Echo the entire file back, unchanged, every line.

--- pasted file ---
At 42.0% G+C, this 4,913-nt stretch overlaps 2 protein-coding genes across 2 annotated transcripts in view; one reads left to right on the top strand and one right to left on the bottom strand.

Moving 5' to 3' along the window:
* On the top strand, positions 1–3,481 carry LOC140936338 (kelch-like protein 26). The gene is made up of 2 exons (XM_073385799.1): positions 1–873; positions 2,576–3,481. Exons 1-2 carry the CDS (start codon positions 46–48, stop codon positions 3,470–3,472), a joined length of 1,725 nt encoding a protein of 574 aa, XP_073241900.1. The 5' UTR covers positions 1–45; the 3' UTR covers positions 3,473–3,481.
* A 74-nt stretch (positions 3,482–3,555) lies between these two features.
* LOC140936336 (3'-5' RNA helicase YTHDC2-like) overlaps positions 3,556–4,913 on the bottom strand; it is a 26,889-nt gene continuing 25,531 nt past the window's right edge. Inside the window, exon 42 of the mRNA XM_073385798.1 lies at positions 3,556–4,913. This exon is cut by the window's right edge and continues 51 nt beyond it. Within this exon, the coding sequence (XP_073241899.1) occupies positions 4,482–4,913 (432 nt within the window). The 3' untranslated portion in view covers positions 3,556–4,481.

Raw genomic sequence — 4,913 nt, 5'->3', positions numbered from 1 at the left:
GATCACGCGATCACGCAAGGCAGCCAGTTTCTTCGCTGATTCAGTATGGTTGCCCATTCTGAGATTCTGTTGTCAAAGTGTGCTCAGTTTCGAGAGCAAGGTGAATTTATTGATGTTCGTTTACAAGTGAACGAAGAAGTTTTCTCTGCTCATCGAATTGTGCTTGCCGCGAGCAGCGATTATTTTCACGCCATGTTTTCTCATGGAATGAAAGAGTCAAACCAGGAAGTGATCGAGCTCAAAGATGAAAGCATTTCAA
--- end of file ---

At 42.0% G+C, this 4,913-nt stretch overlaps 2 protein-coding genes across 2 annotated transcripts in view; one reads left to right on the top strand and one right to left on the bottom strand.

Moving 5' to 3' along the window:
* On the top strand, positions 1–3,481 carry LOC140936338 (kelch-like protein 26). The gene is made up of 2 exons (XM_073385799.1): positions 1–873; positions 2,576–3,481. Exons 1-2 carry the CDS (start codon positions 46–48, stop codon positions 3,470–3,472), a joined length of 1,725 nt encoding a protein of 574 aa, XP_073241900.1. The 5' UTR covers positions 1–45; the 3' UTR covers positions 3,473–3,481.
* A 74-nt stretch (positions 3,482–3,555) lies between these two features.
* LOC140936336 (3'-5' RNA helicase YTHDC2-like) overlaps positions 3,556–4,913 on the bottom strand; it is a 26,889-nt gene continuing 25,531 nt past the window's right edge. Inside the window, exon 42 of the mRNA XM_073385798.1 lies at positions 3,556–4,913. This exon is cut by the window's right edge and continues 51 nt beyond it. Within this exon, the coding sequence (XP_073241899.1) occupies positions 4,482–4,913 (432 nt within the window). The 3' untranslated portion in view covers positions 3,556–4,481.

Raw genomic sequence — 4,913 nt, 5'->3', positions numbered from 1 at the left:
GATCACGCGATCACGCAAGGCAGCCAGTTTCTTCGCTGATTCAGTATGGTTGCCCATTCTGAGATTCTGTTGTCAAAGTGTGCTCAGTTTCGAGAGCAAGGTGAATTTATTGATGTTCGTTTACAAGTGAACGAAGAAGTTTTCTCTGCTCATCGAATTGTGCTTGCCGCGAGCAGCGATTATTTTCACGCCATGTTTTCTCATGGAATGAAAGAGTCAAACCAGGAAGTGATCGAGCTCAAAGATGAAAGCATTTCAA